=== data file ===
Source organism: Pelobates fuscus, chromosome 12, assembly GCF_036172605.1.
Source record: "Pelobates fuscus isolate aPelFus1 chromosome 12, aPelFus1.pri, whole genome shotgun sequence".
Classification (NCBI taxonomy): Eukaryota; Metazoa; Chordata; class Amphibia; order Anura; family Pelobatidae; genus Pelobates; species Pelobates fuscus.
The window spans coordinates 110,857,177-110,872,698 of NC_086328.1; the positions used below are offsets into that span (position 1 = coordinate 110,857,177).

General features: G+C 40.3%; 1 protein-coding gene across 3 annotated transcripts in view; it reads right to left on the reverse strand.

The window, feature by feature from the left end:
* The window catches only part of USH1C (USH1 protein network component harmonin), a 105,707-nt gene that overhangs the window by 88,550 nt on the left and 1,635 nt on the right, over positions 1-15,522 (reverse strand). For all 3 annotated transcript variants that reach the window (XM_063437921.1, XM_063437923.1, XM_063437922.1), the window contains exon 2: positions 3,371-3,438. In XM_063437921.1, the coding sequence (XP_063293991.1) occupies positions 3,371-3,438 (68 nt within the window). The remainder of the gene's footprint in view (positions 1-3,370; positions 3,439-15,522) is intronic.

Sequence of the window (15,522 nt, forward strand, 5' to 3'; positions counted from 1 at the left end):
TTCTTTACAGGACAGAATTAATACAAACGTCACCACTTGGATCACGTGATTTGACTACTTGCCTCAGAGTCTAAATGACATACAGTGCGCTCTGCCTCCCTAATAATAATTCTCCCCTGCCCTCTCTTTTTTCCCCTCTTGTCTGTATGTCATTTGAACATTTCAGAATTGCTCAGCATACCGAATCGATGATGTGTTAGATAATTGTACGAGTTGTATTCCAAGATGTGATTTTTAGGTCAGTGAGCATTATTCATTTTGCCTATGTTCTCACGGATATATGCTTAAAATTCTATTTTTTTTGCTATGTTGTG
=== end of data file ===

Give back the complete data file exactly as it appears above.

Source organism: Pelobates fuscus, chromosome 12, assembly GCF_036172605.1.
Source record: "Pelobates fuscus isolate aPelFus1 chromosome 12, aPelFus1.pri, whole genome shotgun sequence".
Classification (NCBI taxonomy): Eukaryota; Metazoa; Chordata; class Amphibia; order Anura; family Pelobatidae; genus Pelobates; species Pelobates fuscus.
The window spans coordinates 110,857,177-110,872,698 of NC_086328.1; the positions used below are offsets into that span (position 1 = coordinate 110,857,177).

General features: G+C 40.3%; 1 protein-coding gene across 3 annotated transcripts in view; it reads right to left on the reverse strand.

The window, feature by feature from the left end:
* The window catches only part of USH1C (USH1 protein network component harmonin), a 105,707-nt gene that overhangs the window by 88,550 nt on the left and 1,635 nt on the right, over positions 1-15,522 (reverse strand). For all 3 annotated transcript variants that reach the window (XM_063437921.1, XM_063437923.1, XM_063437922.1), the window contains exon 2: positions 3,371-3,438. In XM_063437921.1, the coding sequence (XP_063293991.1) occupies positions 3,371-3,438 (68 nt within the window). The remainder of the gene's footprint in view (positions 1-3,370; positions 3,439-15,522) is intronic.

Sequence of the window (15,522 nt, forward strand, 5' to 3'; positions counted from 1 at the left end):
TTCTTTACAGGACAGAATTAATACAAACGTCACCACTTGGATCACGTGATTTGACTACTTGCCTCAGAGTCTAAATGACATACAGTGCGCTCTGCCTCCCTAATAATAATTCTCCCCTGCCCTCTCTTTTTTCCCCTCTTGTCTGTATGTCATTTGAACATTTCAGAATTGCTCAGCATACCGAATCGATGATGTGTTAGATAATTGTACGAGTTGTATTCCAAGATGTGATTTTTAGGTCAGTGAGCATTATTCATTTTGCCTATGTTCTCACGGATATATGCTTAAAATTCTATTTTTTTTGCTATGTTGTG